On the production side, analysis for the most part is done with optical detection on tunable UV or photodiode array detectors. "When there's a problem, however, and there is something totally different in the expected profile, such as an unexpected protein signature or a new peak in a peptide map, there is a need to revert to the power tools, the mass spectrometers, to figure out the precise events in the bioreactor," says Young.
"The nanoACQUITY UPLC system has been shipping since 2004, and we have TRIZAIC for increased usability," she adds. "We will be shipping in the summer of 2009.
"We took a bit more time with this because we reevaluated the marketplace and realized that the nanoTile substrate we were using was great for 75-micron ID, but we needed to expand it for use with 300-micron ID and above to address a wider range of molecules.
"They both sound very small, but the application spaces are markedly different. The 75-micron-type nanoTile for TRIZAIC is for strict proteomics applications. If you scale up to 300-micron ID, then the applicable areas include metabolism and DMPK samples, which are important to biotech and pharmaceutical researchers," Young explains.
"That's where we are now—we're gaining an understanding about where people want to use TRIZAIC at nanoscale and capillary flow rates." Young adds that, "TRIZAIC is the future of Waters' separations strategy. We're starting in nanoscale and capillary, and then expanding into analytical flow rates. That's our goal."
Providing some sense of the delivery times on these systems, Young says that the TRIZAIC UPLC system will be available this year. "We need to prove that there's a marked increase in ease of use to compell people to go from our very robust chemistries in the packed tube to the TRIZAIC. We're experiencing that transition now in the capillary nano-flow area."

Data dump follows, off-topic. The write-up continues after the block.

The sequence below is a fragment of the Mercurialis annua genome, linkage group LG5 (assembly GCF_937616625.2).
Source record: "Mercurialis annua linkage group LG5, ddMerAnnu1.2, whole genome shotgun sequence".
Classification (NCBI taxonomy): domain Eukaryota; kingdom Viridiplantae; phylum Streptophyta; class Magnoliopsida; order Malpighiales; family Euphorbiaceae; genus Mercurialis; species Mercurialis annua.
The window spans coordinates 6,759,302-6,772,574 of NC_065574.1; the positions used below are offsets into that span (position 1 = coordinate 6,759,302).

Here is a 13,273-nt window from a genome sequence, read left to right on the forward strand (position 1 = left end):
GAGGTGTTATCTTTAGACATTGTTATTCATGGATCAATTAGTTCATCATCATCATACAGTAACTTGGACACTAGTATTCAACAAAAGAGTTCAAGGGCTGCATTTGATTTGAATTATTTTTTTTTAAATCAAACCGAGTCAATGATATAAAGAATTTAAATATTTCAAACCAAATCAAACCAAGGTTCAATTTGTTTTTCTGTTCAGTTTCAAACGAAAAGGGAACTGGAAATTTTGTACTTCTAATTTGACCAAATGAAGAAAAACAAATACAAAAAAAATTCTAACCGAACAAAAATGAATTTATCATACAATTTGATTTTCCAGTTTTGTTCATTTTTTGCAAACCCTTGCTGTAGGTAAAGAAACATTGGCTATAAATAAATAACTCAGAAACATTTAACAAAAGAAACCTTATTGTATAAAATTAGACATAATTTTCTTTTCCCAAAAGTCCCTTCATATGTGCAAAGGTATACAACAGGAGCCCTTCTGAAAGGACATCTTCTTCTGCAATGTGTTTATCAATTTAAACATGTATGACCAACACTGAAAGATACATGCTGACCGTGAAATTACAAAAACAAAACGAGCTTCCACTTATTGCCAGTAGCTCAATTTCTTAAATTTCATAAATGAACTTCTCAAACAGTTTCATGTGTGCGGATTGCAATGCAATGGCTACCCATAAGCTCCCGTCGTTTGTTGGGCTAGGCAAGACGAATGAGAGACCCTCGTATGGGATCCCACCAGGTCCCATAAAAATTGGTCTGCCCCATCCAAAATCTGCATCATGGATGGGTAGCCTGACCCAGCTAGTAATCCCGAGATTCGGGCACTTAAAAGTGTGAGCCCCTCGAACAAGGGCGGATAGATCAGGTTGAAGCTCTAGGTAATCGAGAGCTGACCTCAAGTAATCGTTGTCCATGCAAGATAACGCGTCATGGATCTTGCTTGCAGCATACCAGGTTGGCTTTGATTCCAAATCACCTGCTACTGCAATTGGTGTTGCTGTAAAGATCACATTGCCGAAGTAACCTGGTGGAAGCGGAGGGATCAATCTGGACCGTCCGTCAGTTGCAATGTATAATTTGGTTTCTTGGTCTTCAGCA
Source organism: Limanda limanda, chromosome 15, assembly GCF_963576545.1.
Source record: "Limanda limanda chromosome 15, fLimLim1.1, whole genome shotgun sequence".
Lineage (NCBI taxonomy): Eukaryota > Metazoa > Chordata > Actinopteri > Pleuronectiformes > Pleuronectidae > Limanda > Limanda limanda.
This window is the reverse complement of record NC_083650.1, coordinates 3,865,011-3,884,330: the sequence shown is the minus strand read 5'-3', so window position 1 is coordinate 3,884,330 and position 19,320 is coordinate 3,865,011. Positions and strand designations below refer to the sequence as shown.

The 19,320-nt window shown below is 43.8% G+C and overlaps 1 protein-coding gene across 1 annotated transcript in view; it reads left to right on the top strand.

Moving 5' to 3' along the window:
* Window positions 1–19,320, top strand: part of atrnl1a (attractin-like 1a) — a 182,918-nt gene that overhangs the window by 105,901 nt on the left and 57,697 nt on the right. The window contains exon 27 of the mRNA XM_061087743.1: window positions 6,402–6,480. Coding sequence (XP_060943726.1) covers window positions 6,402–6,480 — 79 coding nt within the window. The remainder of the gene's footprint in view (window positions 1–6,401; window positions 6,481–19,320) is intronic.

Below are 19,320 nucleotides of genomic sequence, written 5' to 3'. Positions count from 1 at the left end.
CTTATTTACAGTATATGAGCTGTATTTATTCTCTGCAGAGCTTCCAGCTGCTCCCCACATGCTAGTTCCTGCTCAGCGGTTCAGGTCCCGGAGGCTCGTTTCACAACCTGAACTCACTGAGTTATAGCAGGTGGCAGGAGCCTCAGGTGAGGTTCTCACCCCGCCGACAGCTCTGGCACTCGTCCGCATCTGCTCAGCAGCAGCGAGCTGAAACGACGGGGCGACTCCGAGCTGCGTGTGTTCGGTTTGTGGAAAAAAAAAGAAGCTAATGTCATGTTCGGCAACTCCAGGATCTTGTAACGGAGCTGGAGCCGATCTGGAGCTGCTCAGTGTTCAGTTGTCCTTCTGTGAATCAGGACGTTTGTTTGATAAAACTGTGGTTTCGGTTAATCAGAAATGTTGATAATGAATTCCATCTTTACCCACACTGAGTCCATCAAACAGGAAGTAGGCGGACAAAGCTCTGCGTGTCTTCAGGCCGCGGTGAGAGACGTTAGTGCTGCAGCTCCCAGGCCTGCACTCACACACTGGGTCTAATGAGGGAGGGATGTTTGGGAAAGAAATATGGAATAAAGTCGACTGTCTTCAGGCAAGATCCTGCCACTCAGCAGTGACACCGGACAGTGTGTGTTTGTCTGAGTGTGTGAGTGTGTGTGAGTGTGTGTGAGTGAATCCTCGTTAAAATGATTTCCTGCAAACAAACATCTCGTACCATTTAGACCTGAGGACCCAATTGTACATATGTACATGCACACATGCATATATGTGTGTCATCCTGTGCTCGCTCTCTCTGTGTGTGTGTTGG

"That will be the challenge—building systems with consistency that will run continuously," explains Adams. He sees consistency of manufacture as one of the key challenges going forward with potential nanoscale instruments.
Zeroing in on an available nano HPLC system that Shimadzu currently offers—the Prominence, Adams says that "customers doing proteomics analyses have a limited amount of sample, and they typically want to get the maximum sensitivity out of that sample.
"We know that by scaling down an HPLC system, they can get more sensitivity due to the sensitivity of the columns, with sharper peaks, but we also know that when using mass spectrometry and nanospray, we can get the entire spray to go into the mass spec—allowing us to sample the whole sample instead of a portion of it," says Adams. "Proteomics researchers who are trying to increase sensitivity are the ones who will use this kind of system."
While developing the Prominence HPLC system, which is the platform for everything within the HPLC line, "we had an engineer at the National Institutes of Health (NIH) who was charged with taking our capillary system and optimizing it. While he was doing that, he also tried to produce a nanosystem using our off-the-shelf hardware while also evaluating all of the other available nanosystems," explains Adams.
"His conclusion was that we can't make a good nanosystem—one that was reproducible from existing equipment. We needed to do something better.